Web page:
A backcountry-leaning ski with some backbone.
Skiing up, over, and down the Pyrenees is no easy feat (and just imagine if you had to bring elephants), but if you were going to tackle such an adventure, strapping the Fischer Hannibal 100 Ski onto your feet wouldn't be the worst idea ever. As the flagship of Fischer's backcountry freeride line, the 100 is equal parts hard charging and quick climbing, with a light and snappy Paulownia wood core that's outfitted with carbon fiber stringers and a Titanal laminate so you can put the hammer down when it's time to descend. Paulownia's naturally lightweight (and easily renewable), but Fischer opted to take the weight down even further with its Air Tec milling process, which mills the core into a honeycomb shape, dumping a significant amount of material without interfering with flex or durability.
Like almost all Fischer's touring skis, the Hannibal also features the company's Aeroshape design. To increase stiffness without increase weight, Aeroshape concentrates the mass of the ski in the middle and tapers towards the edges, which makes the ski lighter without giving up any of the torsional stiffness that's so key when you're edging hard in variable, or worse, snow. The Hannibal's edging performance is boosted by burly ABS sidewalls and a flat tail, which doubles as a secure attachment point for skins, and it has a moderate rise in the tip (Tour Rocker, Fischer calls it) to give you flotation in pow and the ability to roll over alpine mank, wind crust, and chunder.
- Paulownia wood core with Air Tec milling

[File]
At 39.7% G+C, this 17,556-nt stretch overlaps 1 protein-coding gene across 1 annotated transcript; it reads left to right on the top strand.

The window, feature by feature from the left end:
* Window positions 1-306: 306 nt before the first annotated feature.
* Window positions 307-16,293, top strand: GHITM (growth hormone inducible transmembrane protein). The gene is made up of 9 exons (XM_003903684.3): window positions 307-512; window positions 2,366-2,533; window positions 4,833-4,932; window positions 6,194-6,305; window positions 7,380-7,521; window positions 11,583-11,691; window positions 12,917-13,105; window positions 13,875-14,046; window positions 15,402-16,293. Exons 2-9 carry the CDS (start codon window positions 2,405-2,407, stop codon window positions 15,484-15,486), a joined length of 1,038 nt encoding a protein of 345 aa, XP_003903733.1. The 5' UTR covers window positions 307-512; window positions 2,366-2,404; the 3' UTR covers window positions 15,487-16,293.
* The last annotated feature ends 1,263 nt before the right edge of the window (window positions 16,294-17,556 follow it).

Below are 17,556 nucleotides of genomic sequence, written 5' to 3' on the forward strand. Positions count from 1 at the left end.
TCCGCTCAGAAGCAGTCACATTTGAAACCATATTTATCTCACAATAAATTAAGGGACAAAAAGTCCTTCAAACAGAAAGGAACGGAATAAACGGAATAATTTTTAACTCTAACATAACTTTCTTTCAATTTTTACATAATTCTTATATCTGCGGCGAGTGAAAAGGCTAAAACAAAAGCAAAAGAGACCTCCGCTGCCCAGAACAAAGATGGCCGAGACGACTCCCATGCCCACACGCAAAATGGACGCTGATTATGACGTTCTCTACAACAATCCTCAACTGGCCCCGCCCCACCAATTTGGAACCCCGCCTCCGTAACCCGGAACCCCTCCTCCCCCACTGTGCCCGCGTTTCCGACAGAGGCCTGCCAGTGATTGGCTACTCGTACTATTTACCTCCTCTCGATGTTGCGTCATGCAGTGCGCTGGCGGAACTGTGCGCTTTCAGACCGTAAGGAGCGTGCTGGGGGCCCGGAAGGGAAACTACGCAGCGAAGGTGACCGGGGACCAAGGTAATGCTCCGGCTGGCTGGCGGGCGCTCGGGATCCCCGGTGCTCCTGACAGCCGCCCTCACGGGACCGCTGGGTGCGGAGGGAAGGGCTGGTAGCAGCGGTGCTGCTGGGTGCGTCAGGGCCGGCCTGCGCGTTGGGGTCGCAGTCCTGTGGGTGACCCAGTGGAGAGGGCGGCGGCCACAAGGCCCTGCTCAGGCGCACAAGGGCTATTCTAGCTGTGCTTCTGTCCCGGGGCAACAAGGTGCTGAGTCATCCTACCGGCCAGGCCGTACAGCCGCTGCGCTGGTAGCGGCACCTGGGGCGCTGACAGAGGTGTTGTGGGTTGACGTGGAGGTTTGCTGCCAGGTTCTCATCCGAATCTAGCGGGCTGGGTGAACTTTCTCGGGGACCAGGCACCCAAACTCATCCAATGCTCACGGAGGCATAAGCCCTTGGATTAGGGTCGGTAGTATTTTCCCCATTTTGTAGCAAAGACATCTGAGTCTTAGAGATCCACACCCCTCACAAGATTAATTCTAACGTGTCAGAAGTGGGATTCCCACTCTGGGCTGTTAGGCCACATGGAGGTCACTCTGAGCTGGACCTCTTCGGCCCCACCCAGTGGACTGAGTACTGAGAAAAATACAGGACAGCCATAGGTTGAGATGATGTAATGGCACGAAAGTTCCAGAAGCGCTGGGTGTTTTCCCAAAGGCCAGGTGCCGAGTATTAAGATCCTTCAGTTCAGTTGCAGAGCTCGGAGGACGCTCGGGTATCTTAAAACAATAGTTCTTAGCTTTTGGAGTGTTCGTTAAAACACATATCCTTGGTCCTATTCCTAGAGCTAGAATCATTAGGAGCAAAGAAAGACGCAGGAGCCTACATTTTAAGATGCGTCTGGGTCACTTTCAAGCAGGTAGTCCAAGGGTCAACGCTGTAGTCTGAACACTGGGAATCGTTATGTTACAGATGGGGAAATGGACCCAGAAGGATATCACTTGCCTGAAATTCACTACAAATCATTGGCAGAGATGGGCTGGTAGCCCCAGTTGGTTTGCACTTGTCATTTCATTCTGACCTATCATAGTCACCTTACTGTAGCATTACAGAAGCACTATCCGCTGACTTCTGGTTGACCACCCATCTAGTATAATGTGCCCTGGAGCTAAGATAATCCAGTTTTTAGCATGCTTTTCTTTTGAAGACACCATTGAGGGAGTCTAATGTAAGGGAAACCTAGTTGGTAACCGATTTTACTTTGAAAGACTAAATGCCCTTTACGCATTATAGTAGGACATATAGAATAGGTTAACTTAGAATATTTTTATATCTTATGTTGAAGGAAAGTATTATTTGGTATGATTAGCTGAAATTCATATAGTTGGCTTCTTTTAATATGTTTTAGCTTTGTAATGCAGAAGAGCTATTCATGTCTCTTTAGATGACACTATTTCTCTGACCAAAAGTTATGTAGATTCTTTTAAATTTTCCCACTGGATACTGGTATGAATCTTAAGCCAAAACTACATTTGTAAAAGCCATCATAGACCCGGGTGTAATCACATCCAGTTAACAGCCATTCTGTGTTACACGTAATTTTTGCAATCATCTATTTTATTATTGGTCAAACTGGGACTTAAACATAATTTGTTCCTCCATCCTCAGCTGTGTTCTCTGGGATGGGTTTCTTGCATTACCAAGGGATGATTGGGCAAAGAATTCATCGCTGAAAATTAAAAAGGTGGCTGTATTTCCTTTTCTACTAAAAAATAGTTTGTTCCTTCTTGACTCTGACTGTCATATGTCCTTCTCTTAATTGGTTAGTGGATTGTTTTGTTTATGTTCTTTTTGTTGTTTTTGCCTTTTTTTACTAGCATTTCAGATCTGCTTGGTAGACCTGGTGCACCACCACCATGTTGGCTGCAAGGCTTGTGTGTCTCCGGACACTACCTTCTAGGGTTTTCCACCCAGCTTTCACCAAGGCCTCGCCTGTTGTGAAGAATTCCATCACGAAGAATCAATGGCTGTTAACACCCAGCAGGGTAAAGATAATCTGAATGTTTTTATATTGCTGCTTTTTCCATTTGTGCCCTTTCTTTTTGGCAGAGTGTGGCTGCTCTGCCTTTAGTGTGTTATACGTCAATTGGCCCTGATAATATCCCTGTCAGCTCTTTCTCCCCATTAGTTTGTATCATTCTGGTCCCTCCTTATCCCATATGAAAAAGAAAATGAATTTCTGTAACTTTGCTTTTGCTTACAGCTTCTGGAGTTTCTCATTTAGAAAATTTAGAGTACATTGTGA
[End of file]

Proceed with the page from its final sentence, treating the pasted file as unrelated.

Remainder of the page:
- Tour Rocker (rockered tip)
- Sandwich construction with ABS sidewalls
- Carbon stringers and Titanal laminate
- Aeroshape design
- Sintered base
- Item #FIS001G
- Q & A
- Familiarity: I've used it several times
An ultra-light weight ski that bubbles with personality… given its weight class, anyway.
Hannibal’s minimalist wood core, laced with carbon stringers, stores and releases enough energy to make a day on the groomer enjoyable; although, I wouldn’t recommend them as resort-only planks. These skis really impress when you throw on a pair of seal skins in quest of untracked realty. If paired with technical bindings and TLT boots, your split-boarding friends (why do you continue to hang out with these guys?) will be in awe of your ability to mountain goat up the 15% slopes with your Hannibals underfoot.
Compare Hannibal to DPS Wailer PC
- Familiarity: I've used it once or twice and have initial impressions
2 days heli ski New Zealand. One day on DPS Wailer 178cm skied very short and fore and aft unstable. One day on 170 Hannibals skied much longer than the DPS. Hannibals soft on bench flex but skied reasonably stiff. Superlight skis still handled crust well. No experience with them on hard pack.
About Fischer Hannibal 100 ski: Can you mount 22 design outlaw tele binding within the reinforced mounting plate area on this ski?
Hey Brian - The 22 Designs Outlaws will fit inside the reinforced mounting plate area on these Hannibal skis. As our resident Tele Ski Expert, feel free to contact me directly with any additional questions.
- Kyle L. - Expert Gearhead - email@example.com - 801-736-4337
Does the K2 and/or the La Sportiva climbing skin hardware fit the Fischer Hannibal ski's attachment points? I've read lackluster reviews about Fischer's $250 skins which are made specifically for the ski. Of course, the skins made by K2 and La Sportiva didn't rate any better. I'm also wondering if a solution would be the La Sportiva skin hardware attached to a pair of BD mohairs?
I cant say about the K2 or La Sportiva skin attachments. I do know that any correctly sized metal wire tip loops will work fine with these Hannibals. (ex. BD ascension) I also agree that the Fischer skins are not that great of a product (as of yet- they need revision). I modified the tips with a dremel to acomodate a tip bungee attachment a la ski-trab. Worked great.